Prayer and Reflection by Archbishop Stephen Brislin

Archbishop Stephen Brislin offers his prayer and reflection for the people of the Archdiocese of Cape Town for today, Wednesday 19 May 2021, during this time of the coronavirus pandemic. It is also available on the Archdiocese of Cape Town’s Facebook page and YouTube channel. Please also see below the text of his reflection, primarily for the deaf.

Blessings on you all. On Monday I was invited to join Archbishop Tutu, his wife Leah and other Faith Leaders to receive the first shot of the Pfizer vaccine. It was a moving occasion and I was overwhelmed by the kindness of the health care workers and the efficiency of the process. I do hope that, if you are over 60, you have registered to receive the vaccine – it is an essential step in bringing the virus under control and, the “over 60’s” need to get vaccinated so that the next phase of vaccination can begin to protect the lives of younger people. Please register and please keep your appointment when you get it. 

The Lord has ascended to Heaven. Let us give glory and praise to him, the King of the Universe, and the Lord of the Cosmos. May we never look for Christ above, in the heavens, for he has promised to abide with us always – he is to be found among us and in the ordinary events of every day life. Welcome to this reflection in the 7th week of Easter. I have taken the Scripture excerpt from today’s First Reading (Acts 20:28-28) – it records St Paul’s address to the Ephesians:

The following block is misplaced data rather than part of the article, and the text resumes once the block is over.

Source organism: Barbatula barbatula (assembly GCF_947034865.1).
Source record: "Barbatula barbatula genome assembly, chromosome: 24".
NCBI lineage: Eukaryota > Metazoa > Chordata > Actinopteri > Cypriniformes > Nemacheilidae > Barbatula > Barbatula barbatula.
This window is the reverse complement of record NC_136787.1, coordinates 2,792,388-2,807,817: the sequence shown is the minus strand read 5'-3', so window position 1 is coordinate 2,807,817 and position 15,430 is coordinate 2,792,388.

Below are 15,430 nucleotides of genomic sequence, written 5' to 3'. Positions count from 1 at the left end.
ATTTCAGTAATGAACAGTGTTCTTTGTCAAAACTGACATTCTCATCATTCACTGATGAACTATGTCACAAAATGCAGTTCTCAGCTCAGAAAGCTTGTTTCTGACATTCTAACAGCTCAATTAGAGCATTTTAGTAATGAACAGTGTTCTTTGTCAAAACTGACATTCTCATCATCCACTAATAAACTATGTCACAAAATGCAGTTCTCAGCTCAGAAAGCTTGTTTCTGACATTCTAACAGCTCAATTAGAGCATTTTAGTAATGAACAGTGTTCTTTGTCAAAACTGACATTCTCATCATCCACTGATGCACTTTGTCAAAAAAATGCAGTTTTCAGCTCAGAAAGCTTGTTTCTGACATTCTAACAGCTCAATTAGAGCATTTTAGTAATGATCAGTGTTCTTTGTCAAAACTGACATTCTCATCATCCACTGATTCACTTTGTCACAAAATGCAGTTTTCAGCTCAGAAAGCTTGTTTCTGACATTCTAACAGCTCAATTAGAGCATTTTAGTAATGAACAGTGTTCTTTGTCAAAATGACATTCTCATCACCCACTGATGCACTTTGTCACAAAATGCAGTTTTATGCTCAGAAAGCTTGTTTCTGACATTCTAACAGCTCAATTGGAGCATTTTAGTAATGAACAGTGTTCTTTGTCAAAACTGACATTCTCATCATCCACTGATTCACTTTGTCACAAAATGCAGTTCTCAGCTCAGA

I know that after my departure fierce wolves will come in among you, not sparing the flock; and from among your own selves will arise men speaking perverse things, to draw away the disciples after them. Therefore be alert…

Let us pray:

Heavenly Father, your Son Jesus returned to his place in Heaven through his Ascension, without leaving your people orphaned. Open our hearts and minds, that as we strive to serve his Kingdom, we will never neglect to seek the ways of justice, peace, unity and love in the world in which we live. We make this prayer, through our Lord Jesus Christ, your Son, who lives and reigns with you in the unity of the Holy Spirit, God for ever and ever, amen.

Over the past weeks I have been speaking about the Eucharist and its meaning as an essential element of Christian and Catholic life. I have done this because we are celebrating the “Year of the Eucharist” in South Africa as a way of commemorating the Eucharistic Congress to be held in Budapest later this year. I hope that you have also had the opportunity to follow the short, beautiful reflections that are given in the 30 days of preparation for the Solemnity of Corpus Christi, presented by a variety of speakers – they are to be found on the Archdiocesan Website. In my reflections over the past weeks, I have focussed on the parts of the Mass, their Scriptural foundation and their rich spiritual meaning. 

To accept and believe in this great miracle of transubstantiation is not always easy. It is a mystery that we accept and believe, without fully understanding, asking ourselves – in the words of Mary – “how can this be”? In St Mark’s Gospel we hear of a father who brought his son, described as having being “robbed of his speech from birth”, to Jesus and said to Jesus “if you can do anything, have pity on us”, and Jesus responded “If you can? Everything is possible for one who has faith”. The father replied, “I have faith. Help my lack of faith” (Mark 9:17-27). Perhaps this should be our constant prayer when it comes to the Eucharist, simply saying “Yes, Lord, I believe. Help my unbelief”. In any human way of thinking, the Eucharist is nonsense, it is “crazy”. For Catholics, it remains central and essential to our faith and is something that we cannot live without.